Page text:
to expand (dilate), so body fluid moves into the hands or legs by gravity.
Heat syncope - Fainting or dizziness as a result of
Heat rash - Skin irritation from excessive sweating.
Heat tetany - Usually results from short periods of stress in intense heat.
Symptoms may include hyperventilation, respiratory problems, numbness or
tingling, or muscle spasms
13.Major Heat Related Illnesses: These illnesses include heat cramps, heat exhaustion, and
heat stroke. These illnesses are all directly related to the air temperature and relative humidity
that a person is exposed to while working.
14.According to the World Health Organization, drowning is defined
as the process of experiencing respiratory impairment from
submersion/immersion in liquid.
Generally, in the early stages of drowning, very little water enters the lungs: a small amount of
water entering the trachea causes a muscular spasm that seals the airway and prevents the
passage of both air and water until unconsciousness occurs.
Instinctively, people in such cases perform well-known behaviors in the last 20–60 seconds before being
submerged, representing the body's last efforts to obtain air. Notably, such people are unable to call for help,
talk, reach for rescue equipment, or alert swimmers even feet away, and they may drown quickly and silently close
to other swimmers or safety
People who suddenly sink or have sunk due to change in their circumstances.
Examples include people who drown in an accident, or due to sudden loss of
consciousness or sudden medical condition
Drowning in which no water enters the lungs.
In which water enters the lungs.
17.Signs & Symptoms Of Electric Shock
•No obvious external injury or any evidence of electric shock; or the
patient can have severe external burns.
•Some patients can suffer from cardiac arrest after an electric shock/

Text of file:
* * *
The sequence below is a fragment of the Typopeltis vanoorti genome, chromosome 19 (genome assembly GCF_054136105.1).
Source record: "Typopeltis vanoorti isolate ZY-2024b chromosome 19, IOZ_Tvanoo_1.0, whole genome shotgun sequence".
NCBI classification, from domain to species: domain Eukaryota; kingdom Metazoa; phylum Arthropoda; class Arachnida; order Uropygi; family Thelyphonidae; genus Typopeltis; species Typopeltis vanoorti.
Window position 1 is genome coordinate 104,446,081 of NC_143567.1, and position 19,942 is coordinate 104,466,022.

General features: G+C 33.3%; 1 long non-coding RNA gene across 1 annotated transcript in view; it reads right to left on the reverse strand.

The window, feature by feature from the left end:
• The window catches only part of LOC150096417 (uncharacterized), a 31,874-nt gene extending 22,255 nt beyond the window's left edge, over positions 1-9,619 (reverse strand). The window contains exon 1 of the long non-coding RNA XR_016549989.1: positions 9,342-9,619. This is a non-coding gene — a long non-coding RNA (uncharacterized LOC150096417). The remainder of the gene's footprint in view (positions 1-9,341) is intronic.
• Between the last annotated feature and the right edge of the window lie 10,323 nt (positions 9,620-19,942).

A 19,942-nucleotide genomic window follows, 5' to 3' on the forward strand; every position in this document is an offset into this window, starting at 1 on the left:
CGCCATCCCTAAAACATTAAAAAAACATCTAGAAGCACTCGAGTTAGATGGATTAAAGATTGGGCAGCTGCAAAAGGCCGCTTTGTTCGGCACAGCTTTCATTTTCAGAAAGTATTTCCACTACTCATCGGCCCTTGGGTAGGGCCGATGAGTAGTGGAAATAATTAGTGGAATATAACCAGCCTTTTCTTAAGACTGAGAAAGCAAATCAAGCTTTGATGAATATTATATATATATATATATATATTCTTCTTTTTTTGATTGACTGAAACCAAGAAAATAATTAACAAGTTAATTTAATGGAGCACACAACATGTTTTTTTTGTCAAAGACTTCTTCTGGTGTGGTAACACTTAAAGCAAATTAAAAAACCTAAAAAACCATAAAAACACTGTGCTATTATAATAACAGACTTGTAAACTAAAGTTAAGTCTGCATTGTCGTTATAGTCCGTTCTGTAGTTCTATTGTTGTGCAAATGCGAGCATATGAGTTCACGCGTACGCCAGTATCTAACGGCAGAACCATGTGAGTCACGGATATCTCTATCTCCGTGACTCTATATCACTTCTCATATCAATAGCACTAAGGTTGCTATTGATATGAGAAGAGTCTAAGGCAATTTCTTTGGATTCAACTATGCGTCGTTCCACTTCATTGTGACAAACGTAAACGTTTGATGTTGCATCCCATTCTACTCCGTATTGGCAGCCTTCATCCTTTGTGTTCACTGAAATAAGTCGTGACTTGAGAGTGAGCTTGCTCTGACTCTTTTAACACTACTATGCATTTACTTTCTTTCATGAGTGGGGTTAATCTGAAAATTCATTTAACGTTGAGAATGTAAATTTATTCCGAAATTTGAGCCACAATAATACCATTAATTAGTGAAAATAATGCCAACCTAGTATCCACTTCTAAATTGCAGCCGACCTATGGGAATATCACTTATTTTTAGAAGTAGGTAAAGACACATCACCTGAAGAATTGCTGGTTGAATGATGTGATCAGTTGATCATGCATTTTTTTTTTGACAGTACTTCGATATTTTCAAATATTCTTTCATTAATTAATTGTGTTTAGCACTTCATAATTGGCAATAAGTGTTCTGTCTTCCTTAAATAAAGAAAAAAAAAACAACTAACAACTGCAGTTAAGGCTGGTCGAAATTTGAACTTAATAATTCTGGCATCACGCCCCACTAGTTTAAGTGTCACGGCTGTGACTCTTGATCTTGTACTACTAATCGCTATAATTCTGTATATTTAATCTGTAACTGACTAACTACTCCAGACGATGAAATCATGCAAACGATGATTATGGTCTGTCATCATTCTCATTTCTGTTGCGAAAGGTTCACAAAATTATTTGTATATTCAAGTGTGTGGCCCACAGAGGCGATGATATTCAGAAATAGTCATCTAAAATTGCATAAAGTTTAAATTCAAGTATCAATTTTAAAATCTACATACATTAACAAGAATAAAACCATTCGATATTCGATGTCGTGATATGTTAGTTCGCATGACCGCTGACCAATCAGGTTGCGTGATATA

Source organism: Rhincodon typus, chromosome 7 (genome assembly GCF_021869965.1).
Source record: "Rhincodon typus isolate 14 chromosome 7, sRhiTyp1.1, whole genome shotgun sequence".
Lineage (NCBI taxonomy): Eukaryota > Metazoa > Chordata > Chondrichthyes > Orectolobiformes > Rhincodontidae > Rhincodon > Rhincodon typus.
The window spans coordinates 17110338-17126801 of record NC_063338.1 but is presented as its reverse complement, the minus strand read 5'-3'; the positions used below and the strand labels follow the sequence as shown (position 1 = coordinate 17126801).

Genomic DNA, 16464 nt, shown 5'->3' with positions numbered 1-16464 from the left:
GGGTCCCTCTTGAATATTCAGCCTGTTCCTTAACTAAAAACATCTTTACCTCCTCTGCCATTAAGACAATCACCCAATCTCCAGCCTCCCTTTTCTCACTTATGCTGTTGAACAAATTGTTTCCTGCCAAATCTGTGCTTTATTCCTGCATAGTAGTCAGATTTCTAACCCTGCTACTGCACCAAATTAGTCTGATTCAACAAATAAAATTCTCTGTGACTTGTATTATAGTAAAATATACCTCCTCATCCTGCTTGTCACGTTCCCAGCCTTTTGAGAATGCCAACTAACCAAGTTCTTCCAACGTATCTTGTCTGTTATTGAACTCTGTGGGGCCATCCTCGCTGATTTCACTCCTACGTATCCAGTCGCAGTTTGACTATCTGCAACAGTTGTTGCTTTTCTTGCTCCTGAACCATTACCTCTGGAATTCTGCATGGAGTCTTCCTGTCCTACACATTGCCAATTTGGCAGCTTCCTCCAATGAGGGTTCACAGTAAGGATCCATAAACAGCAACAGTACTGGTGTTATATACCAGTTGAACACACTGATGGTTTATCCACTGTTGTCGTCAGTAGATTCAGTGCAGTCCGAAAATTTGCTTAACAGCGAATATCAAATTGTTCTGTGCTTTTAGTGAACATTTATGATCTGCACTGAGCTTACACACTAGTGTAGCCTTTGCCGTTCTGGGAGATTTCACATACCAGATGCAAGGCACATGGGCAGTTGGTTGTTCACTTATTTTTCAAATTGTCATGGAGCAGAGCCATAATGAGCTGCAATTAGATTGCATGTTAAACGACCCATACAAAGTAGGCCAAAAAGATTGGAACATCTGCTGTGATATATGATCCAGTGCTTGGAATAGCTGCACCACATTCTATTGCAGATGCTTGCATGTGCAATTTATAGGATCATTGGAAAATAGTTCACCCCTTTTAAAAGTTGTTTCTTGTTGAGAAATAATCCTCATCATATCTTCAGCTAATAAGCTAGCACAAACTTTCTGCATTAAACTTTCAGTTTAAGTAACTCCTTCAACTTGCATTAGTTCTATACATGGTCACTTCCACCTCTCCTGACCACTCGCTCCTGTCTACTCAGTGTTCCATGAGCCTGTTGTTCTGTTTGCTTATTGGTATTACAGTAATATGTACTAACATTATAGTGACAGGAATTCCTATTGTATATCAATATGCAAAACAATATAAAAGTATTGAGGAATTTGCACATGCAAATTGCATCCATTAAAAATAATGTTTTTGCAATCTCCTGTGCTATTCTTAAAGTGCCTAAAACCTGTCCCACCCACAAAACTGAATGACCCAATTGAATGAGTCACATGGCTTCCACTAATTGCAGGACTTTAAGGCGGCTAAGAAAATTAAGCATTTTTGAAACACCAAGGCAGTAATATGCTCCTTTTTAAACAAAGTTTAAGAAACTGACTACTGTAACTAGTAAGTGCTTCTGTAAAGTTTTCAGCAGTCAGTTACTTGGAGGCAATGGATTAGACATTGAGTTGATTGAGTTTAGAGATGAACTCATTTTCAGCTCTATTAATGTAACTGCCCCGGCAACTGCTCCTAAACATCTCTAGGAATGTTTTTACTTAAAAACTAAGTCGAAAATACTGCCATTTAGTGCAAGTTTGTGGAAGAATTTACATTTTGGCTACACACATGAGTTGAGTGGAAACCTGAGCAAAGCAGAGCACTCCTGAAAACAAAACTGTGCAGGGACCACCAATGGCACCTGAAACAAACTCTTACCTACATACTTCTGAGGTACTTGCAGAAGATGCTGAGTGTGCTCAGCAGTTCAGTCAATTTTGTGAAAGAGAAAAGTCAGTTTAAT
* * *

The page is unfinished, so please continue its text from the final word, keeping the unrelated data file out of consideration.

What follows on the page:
•The burns which the patient experiences from electric shock are often
severe at the site of contact with the electrical source and the ground.
Common points of contact are hands, head and heels.
•Other than burns, injuries can occur from forceful muscular contraction
due to which the patient is thrown clear from electrical source. In such
cases, patient may have a spinal injury.
•If the patient is having shortness of breath, pain in the chest or
abdomen, then it may indicate internal injuries.
•Pain with deformity of the hand or foot or other body part can indicate a
possible fracture resulting from extreme muscle contraction from the
•Children who suffer from electrical mouth burn, as a result of biting an
electric cord, have a burn on the lip which has a red/ dark, charred
•Patient who has experienced electric shock should be examined for
entry and exit marks to help assess the extent of the electric shock.
5. PREVENT SHOCK
7. FOLLOW UP
• Notify surrounding that someone is down and to send help
• Look first,but DON’T TOUCH!
• Turn off the electrical source in a safe manner. Use a non-conducting object to move it away.
• Do not move the person unless they are in immediate danger
• Check the victim’s consciousness and response. Check the vital signs.
• 30 : 2
• Lay down the person with the head slightly lower than the trunk, the legs elevated.
• Symptoms of shock include : cold sweat, irregular breathing, weakness, pale or blue color lips,
fast and weak pulse, nausea.
• Lightly cover any burned areas with sterile bandage or a clean cloth.
• Do not use a blanket or towel because loose fibers can stick to the burns.
• Any electrical shock victim who experiences an altered level of consciousness requires urgent
• Chest pain, spreading to one or both arms or jaw that
does not ease with rest
• Discomfort, like indigestion in upper abdomen
• Collapse, with no warning
Sudden dizziness or faintness
Pale skin or blueness of lips
Rapid, weak or irregular pulse
Extreme gasping for air (air hunger)
There may also be :
• Sudden weakness or
numbness along one
side or both sides of
Facial weakness – unable to smile evenly
Arm weakness- may only be able to move his arms on one side of his body
• Sudden blurring or
loss of vision
• Sudden difficulty
• Sudden confusion
• Dizziness, unsteadiness of a sudden fall
• Sudden severe headache with no apparent cause
21.Epilepsy is a central nervous
system disorder (neurological disorder) in
which nerve cell activity in the brain becomes
disrupted, causing seizures or periods of
unusual behavior, sensations and sometimes
loss of consciousness.
•A staring spell
•Uncontrollable jerking movements
of the arms and legs
•Loss of consciousness or awareness